|Infobox on Vinegar|
|Example of Vinegar|
|Stowage factor (in m3/t)||1,56 m3/t (cases)|
|Humidity / moisture||-|
|Risk factors||See text|
Vinegar is a liquid consisting mainly of Acetic Acid (CH3COOH) and water. The acetic acid is produced by the fermentation of ethanol by acetic acid bacteria. Vinegar is now mainly used as a cooking ingredient, but historically, as the most easily available mild acid, it had a great variety of industrial, medical, and domestic uses, some of which (such as a general household cleanser) are still promoted today.
Commercial vinegar is produced either by fast or slow fermentation processes. In general, slow methods are used with traditional vinegars, and fermentation proceeds slowly over the course of weeks or months. A longer fermentation period allows for the accumulation of a nontoxic slime composed of acetic acid bacteria. Fast methods add mother of vinegar (i.e., bacterial culture) to the source liquid before adding air using a venturi pump system or a turbine to promote oxygenation to obtain the fastest fermentation. In fast production processes, vinegar may be produced in a period ranging from 20 hours to three days.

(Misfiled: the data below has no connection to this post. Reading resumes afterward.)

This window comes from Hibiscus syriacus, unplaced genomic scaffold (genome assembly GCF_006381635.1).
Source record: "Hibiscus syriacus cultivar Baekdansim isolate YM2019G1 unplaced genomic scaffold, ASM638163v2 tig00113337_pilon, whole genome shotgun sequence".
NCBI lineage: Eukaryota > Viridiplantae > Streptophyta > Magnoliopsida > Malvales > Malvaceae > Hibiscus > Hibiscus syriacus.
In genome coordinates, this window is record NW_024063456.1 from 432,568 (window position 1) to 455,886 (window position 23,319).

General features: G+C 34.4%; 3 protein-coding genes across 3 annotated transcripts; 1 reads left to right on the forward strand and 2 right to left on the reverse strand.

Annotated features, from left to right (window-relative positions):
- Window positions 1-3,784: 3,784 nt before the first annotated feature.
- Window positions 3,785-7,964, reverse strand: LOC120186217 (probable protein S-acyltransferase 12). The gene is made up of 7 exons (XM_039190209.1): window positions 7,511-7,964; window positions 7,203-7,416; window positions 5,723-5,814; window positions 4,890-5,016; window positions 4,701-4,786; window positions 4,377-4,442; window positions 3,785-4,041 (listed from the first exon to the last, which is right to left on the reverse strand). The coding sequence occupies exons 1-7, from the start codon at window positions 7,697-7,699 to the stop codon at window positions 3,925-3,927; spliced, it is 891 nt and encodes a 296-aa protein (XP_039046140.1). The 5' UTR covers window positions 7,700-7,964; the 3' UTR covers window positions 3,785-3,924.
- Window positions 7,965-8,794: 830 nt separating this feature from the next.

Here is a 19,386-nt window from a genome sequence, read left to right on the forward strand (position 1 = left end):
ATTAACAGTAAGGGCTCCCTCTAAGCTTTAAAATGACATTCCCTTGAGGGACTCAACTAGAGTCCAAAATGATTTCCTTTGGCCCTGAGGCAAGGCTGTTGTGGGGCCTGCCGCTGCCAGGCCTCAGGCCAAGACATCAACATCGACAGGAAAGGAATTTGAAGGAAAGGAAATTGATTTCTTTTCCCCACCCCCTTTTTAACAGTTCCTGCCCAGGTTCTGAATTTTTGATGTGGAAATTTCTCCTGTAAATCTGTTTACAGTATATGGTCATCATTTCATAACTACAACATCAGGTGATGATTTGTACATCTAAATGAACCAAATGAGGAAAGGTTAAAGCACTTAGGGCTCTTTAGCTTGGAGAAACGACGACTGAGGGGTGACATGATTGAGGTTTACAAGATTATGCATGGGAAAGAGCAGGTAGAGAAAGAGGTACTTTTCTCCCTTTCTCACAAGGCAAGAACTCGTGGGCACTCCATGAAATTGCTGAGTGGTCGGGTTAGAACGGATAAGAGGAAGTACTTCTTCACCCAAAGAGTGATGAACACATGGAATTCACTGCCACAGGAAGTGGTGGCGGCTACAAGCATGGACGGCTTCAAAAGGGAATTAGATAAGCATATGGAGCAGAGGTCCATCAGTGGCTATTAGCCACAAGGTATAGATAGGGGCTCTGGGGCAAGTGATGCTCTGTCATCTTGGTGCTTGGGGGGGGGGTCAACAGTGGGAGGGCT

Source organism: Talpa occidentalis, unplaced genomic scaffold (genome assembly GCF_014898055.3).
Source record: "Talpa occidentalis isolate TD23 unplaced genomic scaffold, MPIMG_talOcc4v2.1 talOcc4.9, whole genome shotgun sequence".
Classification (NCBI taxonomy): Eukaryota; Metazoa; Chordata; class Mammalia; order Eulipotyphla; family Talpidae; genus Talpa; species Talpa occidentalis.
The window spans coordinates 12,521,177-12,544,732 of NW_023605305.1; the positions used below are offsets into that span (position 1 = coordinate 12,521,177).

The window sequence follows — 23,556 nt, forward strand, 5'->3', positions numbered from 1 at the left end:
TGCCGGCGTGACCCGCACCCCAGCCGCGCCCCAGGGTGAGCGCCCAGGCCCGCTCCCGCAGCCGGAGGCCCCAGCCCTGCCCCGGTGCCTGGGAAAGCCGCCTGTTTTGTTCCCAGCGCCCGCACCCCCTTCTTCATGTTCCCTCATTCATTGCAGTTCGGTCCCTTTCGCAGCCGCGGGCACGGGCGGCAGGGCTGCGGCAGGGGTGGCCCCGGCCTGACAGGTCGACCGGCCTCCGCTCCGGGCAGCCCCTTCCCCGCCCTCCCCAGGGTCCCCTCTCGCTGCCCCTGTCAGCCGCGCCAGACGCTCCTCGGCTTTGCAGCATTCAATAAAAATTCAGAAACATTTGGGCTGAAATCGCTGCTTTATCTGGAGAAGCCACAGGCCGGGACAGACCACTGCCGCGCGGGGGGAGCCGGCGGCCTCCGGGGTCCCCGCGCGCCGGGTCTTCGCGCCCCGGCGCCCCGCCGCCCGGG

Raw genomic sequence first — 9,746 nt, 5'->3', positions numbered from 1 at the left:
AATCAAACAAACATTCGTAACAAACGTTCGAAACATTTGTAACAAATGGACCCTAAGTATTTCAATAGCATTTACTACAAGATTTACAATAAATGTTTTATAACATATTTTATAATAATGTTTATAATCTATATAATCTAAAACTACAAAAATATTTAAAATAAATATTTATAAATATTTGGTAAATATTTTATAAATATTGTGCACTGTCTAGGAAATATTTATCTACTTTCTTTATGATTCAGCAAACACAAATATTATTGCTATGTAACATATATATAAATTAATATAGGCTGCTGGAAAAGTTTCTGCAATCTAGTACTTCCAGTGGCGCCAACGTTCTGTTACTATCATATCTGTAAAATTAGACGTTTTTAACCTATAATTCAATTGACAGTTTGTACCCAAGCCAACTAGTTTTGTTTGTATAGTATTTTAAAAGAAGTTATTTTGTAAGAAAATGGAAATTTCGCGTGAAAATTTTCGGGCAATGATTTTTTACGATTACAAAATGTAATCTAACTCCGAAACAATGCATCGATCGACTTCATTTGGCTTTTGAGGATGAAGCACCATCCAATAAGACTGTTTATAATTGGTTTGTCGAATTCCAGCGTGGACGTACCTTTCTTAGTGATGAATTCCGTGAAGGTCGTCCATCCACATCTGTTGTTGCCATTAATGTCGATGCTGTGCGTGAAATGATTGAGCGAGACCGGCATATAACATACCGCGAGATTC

Vinegar is commonly used in food preparation, in particular in pickling processes, vinaigrettes, and other salad dressings. It is an ingredient in sauces such as mustard, ketchup, and mayonnaise. Vinegar is sometimes used while making chutneys. It is often used as a condiment. Marinades often contain vinegar. In terms of its shelf life, vinegar's acidic nature allows it to last indefinitely without the use of refrigeration.
White vinegar is often used as a household cleaning agent. Because it is acidic, it can dissolve mineral deposits from glass, coffee makers, and other smooth surfaces. For most uses, dilution with water is recommended for safety and to avoid damaging the surfaces being cleaned.
Shipment / Storage / Risk factors
Vinegar is a brown or colourless liquid shipped in bottles or carboys. Used in the food industry, in medicine and as a latex coagulant.
Loss by leakage from holed or broken containers could also give rise to deterioration of the remainder by exposure, causing fermentation and variation of acidity.